From the Washington Post:
It may be the best sideshow in presidential politics: the nation’s top radio talker trying to take down the Republican front-runner in today’s Super Tuesday showdown.
Rush Limbaugh has been relentless in his criticism of John McCain, prompting suggestions that he may have to soften his stance if the Arizona senator wins the nomination and faces off against Hillary Clinton or Barack Obama. But if that happens, Limbaugh said in an interview over the weekend, he would rather see the Democrats win the White House.
Uh-oh! There’s trouble in Gooperville!
Original DVD cover.
When it comes to the McCain mutiny, Limbaugh has plenty of company on the right side of the dial. Laura Ingraham endorsed Mitt Romney last week, saying, “There is no way in hell I could pull the lever for John McCain.” Sean Hannity, who also endorsed the former Massachusetts governor, regularly rips McCain. Hugh Hewitt is urging the audience for his syndicated radio show to fight for Romney against what he calls a media-generated “McCain resurrection.” But with a program heard on 600 stations, including Washington’s WMAL, Limbaugh is the loudest and brashest voice inveighing against the man he derides as “Saint John of Arizona.”
McCain has a history of strained relations with the party’s right wing, especially on such issues as immigration, tax cuts and campaign finance reform. Yesterday Limbaugh said the candidate had “stabbed his own party in the back I can’t tell you how many times.”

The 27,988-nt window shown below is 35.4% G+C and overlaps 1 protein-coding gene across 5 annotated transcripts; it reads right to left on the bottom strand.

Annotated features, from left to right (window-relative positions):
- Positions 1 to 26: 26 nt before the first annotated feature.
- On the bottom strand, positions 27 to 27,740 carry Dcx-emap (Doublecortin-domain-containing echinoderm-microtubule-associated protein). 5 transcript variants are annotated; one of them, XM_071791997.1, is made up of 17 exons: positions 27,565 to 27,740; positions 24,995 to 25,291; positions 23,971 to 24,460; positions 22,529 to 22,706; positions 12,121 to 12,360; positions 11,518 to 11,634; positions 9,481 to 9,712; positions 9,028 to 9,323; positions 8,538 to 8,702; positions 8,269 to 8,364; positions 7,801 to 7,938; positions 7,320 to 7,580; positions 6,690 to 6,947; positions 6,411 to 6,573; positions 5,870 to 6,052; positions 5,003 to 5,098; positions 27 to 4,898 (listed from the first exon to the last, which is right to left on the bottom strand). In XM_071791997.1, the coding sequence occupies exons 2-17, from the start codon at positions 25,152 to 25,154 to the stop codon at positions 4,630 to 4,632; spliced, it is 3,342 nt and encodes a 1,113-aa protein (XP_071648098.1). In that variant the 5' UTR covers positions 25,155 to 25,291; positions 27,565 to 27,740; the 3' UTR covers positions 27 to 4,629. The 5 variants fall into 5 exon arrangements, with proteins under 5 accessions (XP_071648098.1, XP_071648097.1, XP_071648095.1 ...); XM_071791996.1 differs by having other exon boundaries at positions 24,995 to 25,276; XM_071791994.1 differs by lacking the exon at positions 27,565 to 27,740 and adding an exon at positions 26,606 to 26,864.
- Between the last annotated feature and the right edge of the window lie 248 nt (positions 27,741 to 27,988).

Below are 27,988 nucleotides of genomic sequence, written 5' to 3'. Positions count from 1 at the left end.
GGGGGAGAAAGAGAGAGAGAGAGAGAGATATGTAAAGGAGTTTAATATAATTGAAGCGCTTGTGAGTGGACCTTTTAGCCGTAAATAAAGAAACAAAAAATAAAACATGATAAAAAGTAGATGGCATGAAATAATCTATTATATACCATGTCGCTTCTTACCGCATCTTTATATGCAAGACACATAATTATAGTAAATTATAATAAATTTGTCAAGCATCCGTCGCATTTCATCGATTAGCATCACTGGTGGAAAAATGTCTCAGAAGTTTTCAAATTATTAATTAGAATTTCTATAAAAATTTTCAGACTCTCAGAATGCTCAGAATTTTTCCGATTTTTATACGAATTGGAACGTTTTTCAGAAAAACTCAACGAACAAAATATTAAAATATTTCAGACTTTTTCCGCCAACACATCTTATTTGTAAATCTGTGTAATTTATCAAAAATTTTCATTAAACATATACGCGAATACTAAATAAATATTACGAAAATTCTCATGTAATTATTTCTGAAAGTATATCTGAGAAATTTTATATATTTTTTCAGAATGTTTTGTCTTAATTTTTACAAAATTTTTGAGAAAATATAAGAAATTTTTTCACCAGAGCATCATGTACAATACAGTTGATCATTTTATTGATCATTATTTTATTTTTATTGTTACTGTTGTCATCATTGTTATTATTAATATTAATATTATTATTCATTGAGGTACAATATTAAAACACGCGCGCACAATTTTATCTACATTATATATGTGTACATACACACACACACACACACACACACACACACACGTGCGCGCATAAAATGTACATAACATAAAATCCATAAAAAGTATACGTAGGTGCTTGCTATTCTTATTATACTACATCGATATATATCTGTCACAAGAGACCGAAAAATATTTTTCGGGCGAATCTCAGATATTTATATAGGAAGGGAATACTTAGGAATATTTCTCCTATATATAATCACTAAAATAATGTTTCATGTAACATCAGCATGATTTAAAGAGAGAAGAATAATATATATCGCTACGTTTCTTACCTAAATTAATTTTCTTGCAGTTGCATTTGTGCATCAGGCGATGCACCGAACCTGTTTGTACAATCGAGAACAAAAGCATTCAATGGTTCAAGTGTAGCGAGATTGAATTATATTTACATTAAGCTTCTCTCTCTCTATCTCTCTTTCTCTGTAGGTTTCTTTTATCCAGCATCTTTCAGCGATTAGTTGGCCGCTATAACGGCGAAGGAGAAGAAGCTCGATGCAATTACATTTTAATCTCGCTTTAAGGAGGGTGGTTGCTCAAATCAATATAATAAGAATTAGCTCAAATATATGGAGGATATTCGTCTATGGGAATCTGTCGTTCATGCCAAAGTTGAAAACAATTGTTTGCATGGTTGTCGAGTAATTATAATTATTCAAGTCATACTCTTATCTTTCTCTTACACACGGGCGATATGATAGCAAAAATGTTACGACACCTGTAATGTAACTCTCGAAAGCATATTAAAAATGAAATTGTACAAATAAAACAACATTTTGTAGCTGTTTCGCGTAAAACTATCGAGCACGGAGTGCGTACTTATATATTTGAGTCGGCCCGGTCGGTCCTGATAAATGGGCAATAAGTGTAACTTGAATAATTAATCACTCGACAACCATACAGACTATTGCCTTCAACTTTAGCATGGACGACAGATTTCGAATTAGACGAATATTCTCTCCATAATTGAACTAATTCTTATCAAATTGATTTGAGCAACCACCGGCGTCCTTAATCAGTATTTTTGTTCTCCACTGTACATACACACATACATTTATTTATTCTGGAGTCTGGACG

After 15 years at the top of his game, Limbaugh ran into a series of personal problems. Deafness nearly ended his career until his hearing was restored by a cochlear implant, and in 2003 he went into rehab after admitting an addiction to prescription painkillers.
Politically, Limbaugh remained loyal for much of President Bush’s tenure, but after the GOP lost both houses of Congress in 2006, he declared himself “liberated,” saying the Republicans had “let us down” and that “I no longer am going to have to carry the water for people who I don’t think deserve having their water carried.”
After McCain won the New Hampshire primary last month, Limbaugh served notice that if either McCain or former Arkansas governor Mike Huckabee got the nomination, “it’s going to destroy the Republican Party. It’s going to change it forever.”
McCain, for his part, has refused to engage with Limbaugh, telling reporters: “I don’t listen to him. There’s a certain trace of masochism in my family, but not that deep.”